Also, many Ukrainians in Ukraine speak Russian as a primary language. Some of these identify themselves as Russian, though many claim to be Ukrainian. This was identified as one of the reasons for the instability in the east, the Ukrainian government had decided to stop using Russian.

  4. I get the point that there probably was not a self-identified nor externally identified "Ukrainian" people before 1800. On the other hand, there were people speaking related Slavic dialects living in a region that would become Ukraine. Their descendants would become Ukrainians in the sense used in the discussion, and their I suspect that their descendants would claim their ancestors in the 17th and 18th century to be Ukrainian. Moreover, I suspect that the Polish and Russian landlords perceived the peasants and serfs living on their land as culturally differentiated by the language that they used.

    That there were Kievan Rus is history. That does not mean that the way modern Ukraine depends on the state of a thousand years ago is strictly historic. There may or may not have been a King Arthur, and Shakespeare may not have gotten the Plantagenet kings exactly right, but Arthur and Shakespeare's kings are part of English cultural consciousness.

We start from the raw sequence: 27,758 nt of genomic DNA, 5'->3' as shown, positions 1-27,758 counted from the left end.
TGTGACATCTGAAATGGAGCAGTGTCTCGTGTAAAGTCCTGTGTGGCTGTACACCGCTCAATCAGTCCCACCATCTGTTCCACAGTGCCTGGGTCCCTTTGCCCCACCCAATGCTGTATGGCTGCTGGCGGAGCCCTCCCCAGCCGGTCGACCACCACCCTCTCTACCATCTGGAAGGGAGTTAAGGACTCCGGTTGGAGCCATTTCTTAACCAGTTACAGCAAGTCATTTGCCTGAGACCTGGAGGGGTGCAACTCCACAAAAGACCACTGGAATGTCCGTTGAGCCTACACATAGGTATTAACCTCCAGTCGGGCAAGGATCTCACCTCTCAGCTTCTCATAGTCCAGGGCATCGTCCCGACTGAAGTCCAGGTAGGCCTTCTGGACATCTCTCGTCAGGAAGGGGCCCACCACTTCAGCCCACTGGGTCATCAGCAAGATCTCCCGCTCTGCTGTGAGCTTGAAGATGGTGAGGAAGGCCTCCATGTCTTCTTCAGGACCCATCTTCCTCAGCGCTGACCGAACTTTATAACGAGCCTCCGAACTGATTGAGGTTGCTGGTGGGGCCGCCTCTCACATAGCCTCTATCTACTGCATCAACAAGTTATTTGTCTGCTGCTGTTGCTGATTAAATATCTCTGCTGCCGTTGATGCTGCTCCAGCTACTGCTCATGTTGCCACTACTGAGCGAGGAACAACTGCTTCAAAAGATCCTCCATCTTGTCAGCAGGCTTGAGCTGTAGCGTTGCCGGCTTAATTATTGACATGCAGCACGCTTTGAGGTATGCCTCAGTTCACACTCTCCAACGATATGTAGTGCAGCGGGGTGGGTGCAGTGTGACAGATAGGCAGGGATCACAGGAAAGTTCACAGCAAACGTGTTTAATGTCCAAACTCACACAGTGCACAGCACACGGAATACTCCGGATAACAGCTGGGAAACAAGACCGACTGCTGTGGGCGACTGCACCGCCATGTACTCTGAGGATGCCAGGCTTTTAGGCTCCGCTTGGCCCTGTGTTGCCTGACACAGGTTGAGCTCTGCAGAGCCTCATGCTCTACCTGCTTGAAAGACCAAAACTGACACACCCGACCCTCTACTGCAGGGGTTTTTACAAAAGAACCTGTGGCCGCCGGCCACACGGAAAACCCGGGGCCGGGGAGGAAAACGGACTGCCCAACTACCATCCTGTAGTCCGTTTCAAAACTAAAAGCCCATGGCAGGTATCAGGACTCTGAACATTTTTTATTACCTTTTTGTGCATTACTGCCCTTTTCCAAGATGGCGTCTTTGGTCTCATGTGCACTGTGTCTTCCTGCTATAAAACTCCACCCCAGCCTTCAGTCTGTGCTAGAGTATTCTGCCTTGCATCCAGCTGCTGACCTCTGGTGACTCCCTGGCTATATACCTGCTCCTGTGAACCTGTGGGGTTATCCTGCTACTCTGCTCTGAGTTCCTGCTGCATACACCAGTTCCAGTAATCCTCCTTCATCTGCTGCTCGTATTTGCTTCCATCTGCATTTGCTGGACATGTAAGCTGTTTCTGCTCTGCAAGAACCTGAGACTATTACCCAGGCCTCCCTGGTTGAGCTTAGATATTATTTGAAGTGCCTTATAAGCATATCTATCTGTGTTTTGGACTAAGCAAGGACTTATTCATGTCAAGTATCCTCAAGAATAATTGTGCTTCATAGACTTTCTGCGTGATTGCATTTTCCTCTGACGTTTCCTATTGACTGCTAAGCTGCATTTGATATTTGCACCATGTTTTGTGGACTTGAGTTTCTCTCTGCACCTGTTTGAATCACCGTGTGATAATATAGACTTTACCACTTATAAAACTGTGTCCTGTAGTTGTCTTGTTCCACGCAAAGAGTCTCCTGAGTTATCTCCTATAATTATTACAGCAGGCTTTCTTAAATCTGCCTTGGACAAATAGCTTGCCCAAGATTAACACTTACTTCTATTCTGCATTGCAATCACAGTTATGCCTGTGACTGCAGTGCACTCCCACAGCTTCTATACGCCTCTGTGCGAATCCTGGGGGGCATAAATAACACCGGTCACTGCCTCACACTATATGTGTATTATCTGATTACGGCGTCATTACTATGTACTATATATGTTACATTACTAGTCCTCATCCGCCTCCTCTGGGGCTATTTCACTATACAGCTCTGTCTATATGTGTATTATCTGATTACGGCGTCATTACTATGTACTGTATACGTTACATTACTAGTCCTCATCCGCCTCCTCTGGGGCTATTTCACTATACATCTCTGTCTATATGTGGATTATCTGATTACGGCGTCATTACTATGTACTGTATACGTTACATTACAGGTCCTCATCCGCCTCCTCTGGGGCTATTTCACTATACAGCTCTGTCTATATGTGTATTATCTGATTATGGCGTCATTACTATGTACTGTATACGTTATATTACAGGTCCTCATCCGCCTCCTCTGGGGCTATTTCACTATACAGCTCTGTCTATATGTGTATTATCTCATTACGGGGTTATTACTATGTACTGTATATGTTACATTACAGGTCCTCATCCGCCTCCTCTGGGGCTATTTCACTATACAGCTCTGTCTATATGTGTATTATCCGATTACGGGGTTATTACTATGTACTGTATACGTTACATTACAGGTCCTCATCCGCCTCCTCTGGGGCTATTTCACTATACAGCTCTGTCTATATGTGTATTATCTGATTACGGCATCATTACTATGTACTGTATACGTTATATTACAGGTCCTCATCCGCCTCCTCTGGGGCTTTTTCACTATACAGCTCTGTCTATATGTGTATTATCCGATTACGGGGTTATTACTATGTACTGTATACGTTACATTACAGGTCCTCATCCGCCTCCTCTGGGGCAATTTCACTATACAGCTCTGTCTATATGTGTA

5. Continuing John C:

    I am no expert on the ethnic origins of the Cossacks but what I have read is that they were a mix of people of various ethnic groups who came together in the relative freedom of the Halmanate, defended it, and came to have a reputation as warriors.

    I too heard that a decision by the transition government to stop using Russian contributed to the separation sentiment of the Russian speakers. As I mentioned in the club meeting, in the Republic of Ireland most people speak English as their primary language and it is the primary language of government and commerce, yet the people feel a cultural identity with the Irish language,

  6. While the fighting goes on in the east of Ukraine, the country is in the midst of a financial crisis. "The currency has hit new lows: a dollar now buys around 30 hryvnia (see chart). This week the central bank instituted new currency controls in a fruitless attempt to slow its plunge. Government bonds are trading at 40 cents on the dollar.......The IMF pledged $17.5 billion. A few billion dollars may come from other donors, including the European Union and America. Even if all goes to plan—and it probably will not—the pot is a long way short of $40 billion." (originally promised by the IMF on the part of its member states. Read more from The Economist article: